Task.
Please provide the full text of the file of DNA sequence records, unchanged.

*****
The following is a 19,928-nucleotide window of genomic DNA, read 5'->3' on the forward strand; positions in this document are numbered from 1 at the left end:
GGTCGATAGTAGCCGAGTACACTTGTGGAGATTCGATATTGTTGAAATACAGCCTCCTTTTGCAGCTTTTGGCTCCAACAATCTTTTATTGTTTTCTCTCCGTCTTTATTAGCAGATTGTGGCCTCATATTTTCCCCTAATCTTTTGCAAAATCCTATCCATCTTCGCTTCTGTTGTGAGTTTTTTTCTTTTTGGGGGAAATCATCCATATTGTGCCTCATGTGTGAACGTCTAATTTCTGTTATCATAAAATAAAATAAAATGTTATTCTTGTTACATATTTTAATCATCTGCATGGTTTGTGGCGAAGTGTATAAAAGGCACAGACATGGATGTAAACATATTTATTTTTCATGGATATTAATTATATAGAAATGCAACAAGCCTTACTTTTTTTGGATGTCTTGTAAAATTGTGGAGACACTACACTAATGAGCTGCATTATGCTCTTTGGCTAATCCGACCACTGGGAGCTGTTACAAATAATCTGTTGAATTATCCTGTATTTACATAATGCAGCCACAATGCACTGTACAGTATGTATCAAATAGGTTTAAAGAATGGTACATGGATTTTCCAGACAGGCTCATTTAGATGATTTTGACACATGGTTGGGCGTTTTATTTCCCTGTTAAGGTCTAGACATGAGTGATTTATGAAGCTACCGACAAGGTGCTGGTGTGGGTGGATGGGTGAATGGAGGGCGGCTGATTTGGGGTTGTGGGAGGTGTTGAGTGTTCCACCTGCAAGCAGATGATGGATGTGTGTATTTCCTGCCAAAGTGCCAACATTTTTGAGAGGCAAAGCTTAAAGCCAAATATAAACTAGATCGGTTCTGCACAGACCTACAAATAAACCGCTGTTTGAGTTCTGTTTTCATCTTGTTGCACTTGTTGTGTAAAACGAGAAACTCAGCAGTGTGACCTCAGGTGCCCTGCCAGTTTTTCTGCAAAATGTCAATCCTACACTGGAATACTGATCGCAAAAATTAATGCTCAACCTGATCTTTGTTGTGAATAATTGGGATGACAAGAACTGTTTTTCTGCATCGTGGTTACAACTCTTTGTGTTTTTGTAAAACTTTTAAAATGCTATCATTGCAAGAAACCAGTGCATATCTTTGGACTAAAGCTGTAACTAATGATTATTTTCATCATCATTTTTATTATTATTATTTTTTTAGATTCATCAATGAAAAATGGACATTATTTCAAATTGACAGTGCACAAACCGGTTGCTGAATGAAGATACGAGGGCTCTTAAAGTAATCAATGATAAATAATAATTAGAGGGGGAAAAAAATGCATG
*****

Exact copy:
The following is a 19,928-nucleotide window of genomic DNA, read 5'->3' on the forward strand; positions in this document are numbered from 1 at the left end:
GGTCGATAGTAGCCGAGTACACTTGTGGAGATTCGATATTGTTGAAATACAGCCTCCTTTTGCAGCTTTTGGCTCCAACAATCTTTTATTGTTTTCTCTCCGTCTTTATTAGCAGATTGTGGCCTCATATTTTCCCCTAATCTTTTGCAAAATCCTATCCATCTTCGCTTCTGTTGTGAGTTTTTTTCTTTTTGGGGGAAATCATCCATATTGTGCCTCATGTGTGAACGTCTAATTTCTGTTATCATAAAATAAAATAAAATGTTATTCTTGTTACATATTTTAATCATCTGCATGGTTTGTGGCGAAGTGTATAAAAGGCACAGACATGGATGTAAACATATTTATTTTTCATGGATATTAATTATATAGAAATGCAACAAGCCTTACTTTTTTTGGATGTCTTGTAAAATTGTGGAGACACTACACTAATGAGCTGCATTATGCTCTTTGGCTAATCCGACCACTGGGAGCTGTTACAAATAATCTGTTGAATTATCCTGTATTTACATAATGCAGCCACAATGCACTGTACAGTATGTATCAAATAGGTTTAAAGAATGGTACATGGATTTTCCAGACAGGCTCATTTAGATGATTTTGACACATGGTTGGGCGTTTTATTTCCCTGTTAAGGTCTAGACATGAGTGATTTATGAAGCTACCGACAAGGTGCTGGTGTGGGTGGATGGGTGAATGGAGGGCGGCTGATTTGGGGTTGTGGGAGGTGTTGAGTGTTCCACCTGCAAGCAGATGATGGATGTGTGTATTTCCTGCCAAAGTGCCAACATTTTTGAGAGGCAAAGCTTAAAGCCAAATATAAACTAGATCGGTTCTGCACAGACCTACAAATAAACCGCTGTTTGAGTTCTGTTTTCATCTTGTTGCACTTGTTGTGTAAAACGAGAAACTCAGCAGTGTGACCTCAGGTGCCCTGCCAGTTTTTCTGCAAAATGTCAATCCTACACTGGAATACTGATCGCAAAAATTAATGCTCAACCTGATCTTTGTTGTGAATAATTGGGATGACAAGAACTGTTTTTCTGCATCGTGGTTACAACTCTTTGTGTTTTTGTAAAACTTTTAAAATGCTATCATTGCAAGAAACCAGTGCATATCTTTGGACTAAAGCTGTAACTAATGATTATTTTCATCATCATTTTTATTATTATTATTTTTTTAGATTCATCAATGAAAAATGGACATTATTTCAAATTGACAGTGCACAAACCGGTTGCTGAATGAAGATACGAGGGCTCTTAAAGTAATCAATGATAAATAATAATTAGAGGGGGAAAAAAATGCATG